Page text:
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Question about intermolecular forces in gases

  1. Nov 10, 2008 #1
    Hi, my question is this. Is a gas with a positive intermolecular potential like a gravity potential in a pendulum???? By this I mean if you compress and the expand the gas the force goes from max potential to a minimum ,creating molecular acceleration in the process and then reverses the process with expansion , correct??? PE <=> acceleration.
    As I understand it this is similar to a pendulum, Grav P <=> acceleration.
    Disregarding the small heat loss,,, isnt it true that the total energy of this reciprocal transformation is constant through the whole cycle in a pendulum?????
    Is this true with the potential in the gas ??? Disregarding the kinetic energy added through the action of compression and the original kinetic energy,,,the PE <=> Kinetic energy total is constant throughout the process????

    Any insight into this question would be apprecciated Thanks
  2. jcsd
  3. Nov 10, 2008 #2


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    See Joule-Thomson expansion/effect, and Joule-Thomson inversion temperature.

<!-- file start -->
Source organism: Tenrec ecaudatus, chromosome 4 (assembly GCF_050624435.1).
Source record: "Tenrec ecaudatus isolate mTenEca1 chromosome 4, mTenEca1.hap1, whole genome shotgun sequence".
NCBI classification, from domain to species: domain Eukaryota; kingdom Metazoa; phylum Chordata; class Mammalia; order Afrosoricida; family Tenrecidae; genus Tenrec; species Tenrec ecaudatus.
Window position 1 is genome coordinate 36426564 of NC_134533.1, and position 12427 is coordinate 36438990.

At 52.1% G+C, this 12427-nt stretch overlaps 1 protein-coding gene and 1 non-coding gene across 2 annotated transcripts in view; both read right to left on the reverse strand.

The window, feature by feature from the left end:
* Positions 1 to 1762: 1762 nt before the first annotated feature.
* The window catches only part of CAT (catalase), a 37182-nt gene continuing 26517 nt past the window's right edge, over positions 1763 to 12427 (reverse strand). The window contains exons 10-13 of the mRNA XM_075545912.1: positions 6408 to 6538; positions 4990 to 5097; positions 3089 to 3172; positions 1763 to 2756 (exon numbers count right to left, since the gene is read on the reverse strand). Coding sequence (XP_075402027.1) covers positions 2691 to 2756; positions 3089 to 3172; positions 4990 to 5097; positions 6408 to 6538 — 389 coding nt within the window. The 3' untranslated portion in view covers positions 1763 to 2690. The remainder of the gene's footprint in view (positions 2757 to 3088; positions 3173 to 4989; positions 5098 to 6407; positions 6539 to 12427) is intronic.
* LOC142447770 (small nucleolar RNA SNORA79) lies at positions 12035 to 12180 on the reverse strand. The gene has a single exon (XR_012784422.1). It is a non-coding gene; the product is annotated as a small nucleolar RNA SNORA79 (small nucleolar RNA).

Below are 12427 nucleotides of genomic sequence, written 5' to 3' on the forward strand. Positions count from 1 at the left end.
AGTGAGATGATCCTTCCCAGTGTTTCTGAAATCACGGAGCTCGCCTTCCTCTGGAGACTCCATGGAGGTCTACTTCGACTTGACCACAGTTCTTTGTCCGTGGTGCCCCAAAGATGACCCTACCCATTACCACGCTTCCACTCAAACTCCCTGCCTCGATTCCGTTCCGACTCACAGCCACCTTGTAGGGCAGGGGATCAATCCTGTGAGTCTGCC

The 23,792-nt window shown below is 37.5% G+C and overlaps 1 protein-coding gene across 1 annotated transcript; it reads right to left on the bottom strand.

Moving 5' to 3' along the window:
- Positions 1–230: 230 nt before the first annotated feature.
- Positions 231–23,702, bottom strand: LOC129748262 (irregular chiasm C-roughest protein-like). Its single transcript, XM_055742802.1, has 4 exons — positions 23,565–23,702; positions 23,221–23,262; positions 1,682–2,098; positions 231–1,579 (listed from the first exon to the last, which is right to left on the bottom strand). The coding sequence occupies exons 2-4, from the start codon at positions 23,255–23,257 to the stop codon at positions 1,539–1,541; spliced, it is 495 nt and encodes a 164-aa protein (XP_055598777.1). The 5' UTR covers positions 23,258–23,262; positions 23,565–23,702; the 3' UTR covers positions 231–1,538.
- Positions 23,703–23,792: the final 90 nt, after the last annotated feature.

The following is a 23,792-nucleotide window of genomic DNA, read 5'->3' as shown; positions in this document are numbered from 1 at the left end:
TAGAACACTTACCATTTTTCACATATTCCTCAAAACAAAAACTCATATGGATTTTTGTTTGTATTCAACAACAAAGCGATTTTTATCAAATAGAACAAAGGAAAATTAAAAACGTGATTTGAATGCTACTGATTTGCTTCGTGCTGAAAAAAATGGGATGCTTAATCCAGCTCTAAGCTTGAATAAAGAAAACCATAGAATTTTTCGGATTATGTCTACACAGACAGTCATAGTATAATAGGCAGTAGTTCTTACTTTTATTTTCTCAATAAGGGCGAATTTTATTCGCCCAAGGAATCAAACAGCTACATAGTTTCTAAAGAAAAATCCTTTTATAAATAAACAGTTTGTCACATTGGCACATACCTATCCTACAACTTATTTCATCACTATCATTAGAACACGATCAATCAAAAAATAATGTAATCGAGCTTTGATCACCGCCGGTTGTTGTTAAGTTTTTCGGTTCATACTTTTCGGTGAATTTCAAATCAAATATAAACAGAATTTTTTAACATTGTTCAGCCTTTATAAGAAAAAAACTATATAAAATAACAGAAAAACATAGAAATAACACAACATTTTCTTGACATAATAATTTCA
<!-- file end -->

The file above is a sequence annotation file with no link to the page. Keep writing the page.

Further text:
4. Nov 11, 2008 #3
    Thanks Bystander I should have specified a gas under the inversion temp.
    Actually this whole question came from trying to understand the workings of the Linde J-T throttle oxygen cooling system.
    IN cooling a volume of oxygen from ambient to liquid temp thru repeated cycles it seemed like a large amount of kinetic energy had to be conducted out of the system.
    I think I understand the reduction of temperature through increased potential due to expansion but dont see how any energy could actually leave the system in that phase.

    The only way it seemed to make sense was if compression exploited the force in the reverse direction allowing more energy to leave the system via the cooling interface in the high pressure phase of the cycle. But in my reading I never found this discussed , only reference to cooling by expansion. Excuse me if I am missing something fundemental this whole area is somewhat new to me.
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